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Home > 2021 > Master Plan of Delhi 2041 & Environment | Jeevesh Gupta

Mainstream, VOL LIX No 31, New Delhi, July 17, 2021

Master Plan of Delhi 2041 & Environment | Jeevesh Gupta

Friday 16 July 2021


by Jeevesh Gupta*

The Great Greek philosopher, Socrates, once said, “By far the greatest and most admirable form of wisdom is that needed to plan and beautify cities and human communities”.

While the DDA has been opaque about sharing the promised versus achieved status for previous master plans, the new master plan which comes up every 20 years is nothing but old wine in a new bottle!

The subject of Environment has managed to shift from chapter 9 (page 96) of Master Plan of Delhi (MPD) 2021 to section 1 (page 12) of MPD 2041 draft. If this shows DDA, MOEFCC and Delhi government’s seriousness towards environment and climate change then we are surely closing towards the doomsday sooner than later at a much faster pace. MPD 2041 does not provide positive change in environment against work done since MPD 2021 analysis. The reason is very simple, leave aside improvement on the environment parameters including air pollution, dying water bodies, declining ground water levels, contribution of CO2 to the atmosphere and water pollution, there has been a substantial increase in all different pollution levels since 2001.

The following table bring the reality of Delhi’s environment more clearly:

Table I

PARAMETER MPD 2021 (planned) Actual situation MPD 2041 draft (planned)
Green cover of Delhi green cover is to be provided at the rate of 15% of the total land (section 9-6 of MPD 2021) When one looks at MPD 2021, it gives 150 sq km as the green cover of Delhi in 2001 whereas Delhi state action plan on climate change gives the 2001 green cover figure as 85 sq km. Both the documents claim that this cover has increased to approx. 300 sq km in 2017. While government claims that lacs of fresh saplings are being planted but at least 90% die due to non-availability of water and proper care. In most cases plantations are done in car parkings or public areas where these saplings get killed the very next day after the “green drive”. The city has made rapid strides in improving the green cover, nearly doubling it in the last two decades approximately from 150 in 2001 to 300 in 2017. Presently, it is among the greenest cities in the country with a mix of natural and planned greens. Almost 20% of the land area is under green cover, as per Department of Forests, GNCTD. (pg 13, MPD2041 draft)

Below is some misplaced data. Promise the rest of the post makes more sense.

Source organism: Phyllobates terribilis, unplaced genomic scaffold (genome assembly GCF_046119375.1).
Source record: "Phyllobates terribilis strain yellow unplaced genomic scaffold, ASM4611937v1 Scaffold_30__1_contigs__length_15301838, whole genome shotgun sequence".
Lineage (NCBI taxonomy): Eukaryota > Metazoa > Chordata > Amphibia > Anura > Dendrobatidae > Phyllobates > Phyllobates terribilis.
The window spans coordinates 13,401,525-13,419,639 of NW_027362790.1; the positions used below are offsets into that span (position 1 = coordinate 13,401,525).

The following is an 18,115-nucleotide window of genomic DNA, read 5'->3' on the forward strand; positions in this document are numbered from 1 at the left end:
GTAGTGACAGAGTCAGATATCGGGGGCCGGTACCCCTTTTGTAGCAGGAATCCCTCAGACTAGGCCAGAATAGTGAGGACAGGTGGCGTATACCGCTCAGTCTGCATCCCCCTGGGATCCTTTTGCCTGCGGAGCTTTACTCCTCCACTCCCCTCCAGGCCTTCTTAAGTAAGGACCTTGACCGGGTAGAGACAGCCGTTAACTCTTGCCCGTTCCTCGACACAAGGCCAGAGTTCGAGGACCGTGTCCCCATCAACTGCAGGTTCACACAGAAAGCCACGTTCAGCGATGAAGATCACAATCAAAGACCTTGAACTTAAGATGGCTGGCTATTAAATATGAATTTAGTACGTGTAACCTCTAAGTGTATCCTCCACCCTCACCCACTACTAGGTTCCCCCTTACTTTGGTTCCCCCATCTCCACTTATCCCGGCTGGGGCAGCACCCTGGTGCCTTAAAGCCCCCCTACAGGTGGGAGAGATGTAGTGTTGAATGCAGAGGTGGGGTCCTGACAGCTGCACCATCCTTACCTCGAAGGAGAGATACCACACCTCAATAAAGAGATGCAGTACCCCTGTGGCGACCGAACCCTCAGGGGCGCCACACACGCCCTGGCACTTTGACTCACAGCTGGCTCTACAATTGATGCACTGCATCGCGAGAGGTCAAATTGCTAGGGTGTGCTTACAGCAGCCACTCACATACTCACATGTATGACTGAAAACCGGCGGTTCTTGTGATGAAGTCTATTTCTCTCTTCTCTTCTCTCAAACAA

According to India State of Forest Report 2019, the forest cover of Delhi actually is 195.44 sq km which is 13.18% of total area of Delhi. MPD2041 claiming the green cover as 20% of total area actually reflects on the declining quality of our green cover which lies unaddressed till date. (Table 2.4, pg. 24, ISFR Report 2019)
Declining ground water levels Rain water harvesting and waste water recharging shall be mandatory with provision for storage for surface run-off water to improve the depleting ground water levels. (point x, section 4-22)
The Central Ground Water Board (CGWB) assessed the total groundwater potential to be 292 million cubic meters (MCM) in 2003 as compared to 428.07 MCM in 1983, showing an overdraft and reduction of around 130 MCM over the past 20 years.
RWH either does not exist in most part of Delhi or is non-functional due to blockages and non-maintenance. Every year most of the rain water flows into the drains and goes back to the river.
Ground water continues to being consumed at an ever increasing pace. As per the latest 2019-20 ground water report by central ground water board (CGWB), 52.9% of ground water in Delhi is 10 mbgl* out of which 16.5% is between 20-40 mbgl and 8.2% is higher than 40 mbgl.
Ground water recharge by using treated wastewater by developing aquifer recharge ponds and lakes in the Yamuna floodplain greenways along natural drains, biodiversity parks and land pooling areas. (point 13.3.2 (iii), page 95, MPD2041 draft)